One Year Later

I checked the date of my very first Art Pilgrimage post. Tomorrow marks one year.

One year since I began in spite of feeling like an impostor. One year since I bought pastels. Can you believe it?

I hardly can.

And I am not ready to end the journey.

This coming year will be different. The visual arts will still be with me, but I am moving on to the art of dance. It seems fitting that today I went to the library and found books on ballet (and a spicy looking memoir on tango). I also picked up two films, one on Jerome Robbins and one on Martha Graham.

Can I tell you I never foresaw where this Pilgrimage would take me?

I'm in it for at least another year. And who knows where it will take me still...

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In the Beginning Was the Dance

Dance gets around my ordinary ways of thinking. I can't evaluate, process, analyze. I have to imitate, mirror, experience. It asks things of me I don't know how to give. It makes me a child again, seeking, watching.

Yesterday I smiled through much of my ballet dancing. It was reaching into untouched places, pulling up joy, spilling it out of toes and fingertips. If I could have laughed without causing too much interruption, I believe I would have.

Then, last night, awakened from dreams, I remembered a dancer I met in New York City this spring. I don't know what we were talking about, but I suddenly said to him, "In the beginning was the dance..." And I pictured the Holy Spirit hovering over the waters like a dove, dancing us into existence.

I also remembered an exchange I had with someone else who could not accept that God speaks through much of anything but words and text. "In the beginning was the Word..." he told me. I asked him what was in the end. Asked him to look at John-the-disciple's other ways of picturing God in Revelation. Secretly, I also wanted to say, "In the beginning was the dance..." To my mind, it's there in Proverbs too... Wisdom, the Christ-figure, dancing at the feet of God at the moment of Creation, just like a child.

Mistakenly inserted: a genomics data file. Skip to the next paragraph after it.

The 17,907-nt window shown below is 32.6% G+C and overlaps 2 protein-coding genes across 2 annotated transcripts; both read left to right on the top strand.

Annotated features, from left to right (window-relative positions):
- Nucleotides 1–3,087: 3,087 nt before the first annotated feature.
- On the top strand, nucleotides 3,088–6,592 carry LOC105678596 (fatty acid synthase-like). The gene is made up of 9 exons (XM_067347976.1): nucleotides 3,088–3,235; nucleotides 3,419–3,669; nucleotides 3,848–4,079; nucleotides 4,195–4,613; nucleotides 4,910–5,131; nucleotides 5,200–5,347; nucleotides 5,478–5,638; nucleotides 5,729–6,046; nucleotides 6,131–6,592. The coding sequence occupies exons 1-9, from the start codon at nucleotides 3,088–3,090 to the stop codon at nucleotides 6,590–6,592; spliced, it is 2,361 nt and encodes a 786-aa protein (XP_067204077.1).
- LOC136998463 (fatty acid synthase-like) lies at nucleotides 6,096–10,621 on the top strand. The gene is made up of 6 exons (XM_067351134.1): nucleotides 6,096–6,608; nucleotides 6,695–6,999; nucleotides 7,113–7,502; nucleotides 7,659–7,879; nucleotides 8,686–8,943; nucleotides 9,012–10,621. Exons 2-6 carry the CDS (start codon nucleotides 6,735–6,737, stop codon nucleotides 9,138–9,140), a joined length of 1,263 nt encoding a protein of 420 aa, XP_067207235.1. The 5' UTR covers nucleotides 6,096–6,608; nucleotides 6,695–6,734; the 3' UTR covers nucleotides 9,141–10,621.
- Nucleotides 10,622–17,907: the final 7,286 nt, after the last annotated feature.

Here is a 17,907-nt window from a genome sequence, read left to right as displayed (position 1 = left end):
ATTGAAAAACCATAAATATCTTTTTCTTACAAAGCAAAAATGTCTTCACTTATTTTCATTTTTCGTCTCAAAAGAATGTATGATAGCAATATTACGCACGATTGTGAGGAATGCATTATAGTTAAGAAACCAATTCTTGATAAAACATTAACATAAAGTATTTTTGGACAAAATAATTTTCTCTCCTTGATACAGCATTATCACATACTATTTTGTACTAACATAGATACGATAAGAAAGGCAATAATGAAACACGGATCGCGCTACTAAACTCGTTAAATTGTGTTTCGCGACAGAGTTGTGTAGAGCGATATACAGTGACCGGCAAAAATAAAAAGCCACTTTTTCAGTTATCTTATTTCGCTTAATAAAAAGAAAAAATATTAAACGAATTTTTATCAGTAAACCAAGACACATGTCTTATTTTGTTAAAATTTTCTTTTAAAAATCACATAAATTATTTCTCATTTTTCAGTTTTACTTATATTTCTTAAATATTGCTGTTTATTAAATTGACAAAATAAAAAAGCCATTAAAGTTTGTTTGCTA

In the beginning was the dance. And I am learning how to let it take me in its arms. Turn me out to the world.

Laura's Silence

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Dancing with the General

Some people can change a whole room by their presence.

That's what she did yesterday.

My regular new acquaintances weren't at ballet. But she was.

I had never met her before, and as I took my place at the barre I felt uncomfortable, like I had no business sharing this space with her.

Was it the way she literally looked down her nose when she talked to the teacher? Or maybe it was the way she strutted like a General across the floor, shoulders back, each sway of the hip a declaration or a dare.

I felt tears rise. How could it be that I wanted to cry like a little child and run out of the room? I purposed to ignore her, but it was work. I accomplished less in her presence. I thought maybe I should salute her and say, "Yes, General Noriega."

It was a reminder to me of how fragile beginnings can be. And how we must not let things get in our way. And how we must try not to get in the way of others who are beginning things that long ago became second nature to us.

Tomorrow, if The General is there, I think I will pretend I'm a child picking daisies and offering them to the air.

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Sermon Notes Poetry: 2 Thessalonians